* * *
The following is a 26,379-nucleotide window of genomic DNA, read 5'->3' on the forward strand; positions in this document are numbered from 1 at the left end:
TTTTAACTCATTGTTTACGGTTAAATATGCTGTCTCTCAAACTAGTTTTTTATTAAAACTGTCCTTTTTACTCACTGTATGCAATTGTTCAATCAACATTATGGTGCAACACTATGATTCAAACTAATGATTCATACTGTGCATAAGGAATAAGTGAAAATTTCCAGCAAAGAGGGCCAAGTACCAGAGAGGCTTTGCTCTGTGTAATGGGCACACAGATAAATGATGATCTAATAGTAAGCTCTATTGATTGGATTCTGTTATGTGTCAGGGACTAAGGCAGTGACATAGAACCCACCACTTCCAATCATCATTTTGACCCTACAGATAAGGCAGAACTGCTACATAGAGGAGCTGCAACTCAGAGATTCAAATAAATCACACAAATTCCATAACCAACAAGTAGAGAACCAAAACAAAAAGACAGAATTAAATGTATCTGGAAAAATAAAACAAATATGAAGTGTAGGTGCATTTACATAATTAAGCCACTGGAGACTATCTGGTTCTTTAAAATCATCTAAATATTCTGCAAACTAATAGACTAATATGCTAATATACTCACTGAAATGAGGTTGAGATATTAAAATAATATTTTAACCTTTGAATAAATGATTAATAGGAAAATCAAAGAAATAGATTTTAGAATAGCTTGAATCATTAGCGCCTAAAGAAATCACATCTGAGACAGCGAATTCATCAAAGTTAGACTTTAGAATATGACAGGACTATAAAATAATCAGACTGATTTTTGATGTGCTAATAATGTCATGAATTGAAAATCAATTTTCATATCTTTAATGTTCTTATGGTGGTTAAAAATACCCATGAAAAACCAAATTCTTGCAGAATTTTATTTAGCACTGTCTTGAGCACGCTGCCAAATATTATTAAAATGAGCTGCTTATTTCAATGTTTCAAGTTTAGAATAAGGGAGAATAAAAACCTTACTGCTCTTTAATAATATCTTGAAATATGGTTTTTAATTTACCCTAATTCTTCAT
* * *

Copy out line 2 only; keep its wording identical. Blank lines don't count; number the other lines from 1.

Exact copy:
TTTTAACTCATTGTTTACGGTTAAATATGCTGTCTCTCAAACTAGTTTTTTATTAAAACTGTCCTTTTTACTCACTGTATGCAATTGTTCAATCAACATTATGGTGCAACACTATGATTCAAACTAATGATTCATACTGTGCATAAGGAATAAGTGAAAATTTCCAGCAAAGAGGGCCAAGTACCAGAGAGGCTTTGCTCTGTGTAATGGGCACACAGATAAATGATGATCTAATAGTAAGCTCTATTGATTGGATTCTGTTATGTGTCAGGGACTAAGGCAGTGACATAGAACCCACCACTTCCAATCATCATTTTGACCCTACAGATAAGGCAGAACTGCTACATAGAGGAGCTGCAACTCAGAGATTCAAATAAATCACACAAATTCCATAACCAACAAGTAGAGAACCAAAACAAAAAGACAGAATTAAATGTATCTGGAAAAATAAAACAAATATGAAGTGTAGGTGCATTTACATAATTAAGCCACTGGAGACTATCTGGTTCTTTAAAATCATCTAAATATTCTGCAAACTAATAGACTAATATGCTAATATACTCACTGAAATGAGGTTGAGATATTAAAATAATATTTTAACCTTTGAATAAATGATTAATAGGAAAATCAAAGAAATAGATTTTAGAATAGCTTGAATCATTAGCGCCTAAAGAAATCACATCTGAGACAGCGAATTCATCAAAGTTAGACTTTAGAATATGACAGGACTATAAAATAATCAGACTGATTTTTGATGTGCTAATAATGTCATGAATTGAAAATCAATTTTCATATCTTTAATGTTCTTATGGTGGTTAAAAATACCCATGAAAAACCAAATTCTTGCAGAATTTTATTTAGCACTGTCTTGAGCACGCTGCCAAATATTATTAAAATGAGCTGCTTATTTCAATGTTTCAAGTTTAGAATAAGGGAGAATAAAAACCTTACTGCTCTTTAATAATATCTTGAAATATGGTTTTTAATTTACCCTAATTCTTCAT